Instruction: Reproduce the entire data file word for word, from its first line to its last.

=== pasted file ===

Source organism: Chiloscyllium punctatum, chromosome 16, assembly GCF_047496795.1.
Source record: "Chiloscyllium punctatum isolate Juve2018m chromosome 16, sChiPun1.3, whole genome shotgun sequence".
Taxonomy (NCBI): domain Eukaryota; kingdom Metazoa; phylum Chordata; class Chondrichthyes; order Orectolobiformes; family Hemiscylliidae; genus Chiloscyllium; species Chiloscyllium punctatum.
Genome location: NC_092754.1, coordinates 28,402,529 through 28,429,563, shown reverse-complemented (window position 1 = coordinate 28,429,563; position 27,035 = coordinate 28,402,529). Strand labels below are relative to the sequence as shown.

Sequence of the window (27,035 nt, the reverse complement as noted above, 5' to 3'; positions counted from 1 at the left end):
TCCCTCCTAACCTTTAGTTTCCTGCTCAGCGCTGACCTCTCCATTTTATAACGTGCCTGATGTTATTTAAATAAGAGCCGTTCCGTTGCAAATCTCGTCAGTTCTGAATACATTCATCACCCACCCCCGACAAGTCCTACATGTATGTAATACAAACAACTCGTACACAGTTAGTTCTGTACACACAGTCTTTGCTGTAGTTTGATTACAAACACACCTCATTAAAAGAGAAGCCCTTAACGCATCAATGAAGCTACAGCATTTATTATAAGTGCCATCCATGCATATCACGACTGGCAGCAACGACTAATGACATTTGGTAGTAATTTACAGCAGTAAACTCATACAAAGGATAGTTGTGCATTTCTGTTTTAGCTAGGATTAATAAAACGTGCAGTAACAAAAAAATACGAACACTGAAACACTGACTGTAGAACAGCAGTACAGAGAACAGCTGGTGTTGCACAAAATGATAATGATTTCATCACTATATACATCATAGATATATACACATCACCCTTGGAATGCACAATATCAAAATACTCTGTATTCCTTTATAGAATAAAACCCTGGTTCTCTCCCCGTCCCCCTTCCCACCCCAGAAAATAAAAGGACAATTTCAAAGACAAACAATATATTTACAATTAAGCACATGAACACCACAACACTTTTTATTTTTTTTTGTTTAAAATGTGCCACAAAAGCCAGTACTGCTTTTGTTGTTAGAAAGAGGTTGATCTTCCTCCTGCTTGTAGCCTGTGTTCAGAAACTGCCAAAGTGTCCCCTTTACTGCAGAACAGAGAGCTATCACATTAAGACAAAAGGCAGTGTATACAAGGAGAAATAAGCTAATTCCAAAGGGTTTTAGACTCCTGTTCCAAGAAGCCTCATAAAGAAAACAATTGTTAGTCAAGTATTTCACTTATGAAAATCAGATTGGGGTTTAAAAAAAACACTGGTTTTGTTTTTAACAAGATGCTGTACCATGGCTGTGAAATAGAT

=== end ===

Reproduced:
Source organism: Chiloscyllium punctatum, chromosome 16, assembly GCF_047496795.1.
Source record: "Chiloscyllium punctatum isolate Juve2018m chromosome 16, sChiPun1.3, whole genome shotgun sequence".
Taxonomy (NCBI): domain Eukaryota; kingdom Metazoa; phylum Chordata; class Chondrichthyes; order Orectolobiformes; family Hemiscylliidae; genus Chiloscyllium; species Chiloscyllium punctatum.
Genome location: NC_092754.1, coordinates 28,402,529 through 28,429,563, shown reverse-complemented (window position 1 = coordinate 28,429,563; position 27,035 = coordinate 28,402,529). Strand labels below are relative to the sequence as shown.

Sequence of the window (27,035 nt, the reverse complement as noted above, 5' to 3'; positions counted from 1 at the left end):
TCCCTCCTAACCTTTAGTTTCCTGCTCAGCGCTGACCTCTCCATTTTATAACGTGCCTGATGTTATTTAAATAAGAGCCGTTCCGTTGCAAATCTCGTCAGTTCTGAATACATTCATCACCCACCCCCGACAAGTCCTACATGTATGTAATACAAACAACTCGTACACAGTTAGTTCTGTACACACAGTCTTTGCTGTAGTTTGATTACAAACACACCTCATTAAAAGAGAAGCCCTTAACGCATCAATGAAGCTACAGCATTTATTATAAGTGCCATCCATGCATATCACGACTGGCAGCAACGACTAATGACATTTGGTAGTAATTTACAGCAGTAAACTCATACAAAGGATAGTTGTGCATTTCTGTTTTAGCTAGGATTAATAAAACGTGCAGTAACAAAAAAATACGAACACTGAAACACTGACTGTAGAACAGCAGTACAGAGAACAGCTGGTGTTGCACAAAATGATAATGATTTCATCACTATATACATCATAGATATATACACATCACCCTTGGAATGCACAATATCAAAATACTCTGTATTCCTTTATAGAATAAAACCCTGGTTCTCTCCCCGTCCCCCTTCCCACCCCAGAAAATAAAAGGACAATTTCAAAGACAAACAATATATTTACAATTAAGCACATGAACACCACAACACTTTTTATTTTTTTTTGTTTAAAATGTGCCACAAAAGCCAGTACTGCTTTTGTTGTTAGAAAGAGGTTGATCTTCCTCCTGCTTGTAGCCTGTGTTCAGAAACTGCCAAAGTGTCCCCTTTACTGCAGAACAGAGAGCTATCACATTAAGACAAAAGGCAGTGTATACAAGGAGAAATAAGCTAATTCCAAAGGGTTTTAGACTCCTGTTCCAAGAAGCCTCATAAAGAAAACAATTGTTAGTCAAGTATTTCACTTATGAAAATCAGATTGGGGTTTAAAAAAAACACTGGTTTTGTTTTTAACAAGATGCTGTACCATGGCTGTGAAATAGAT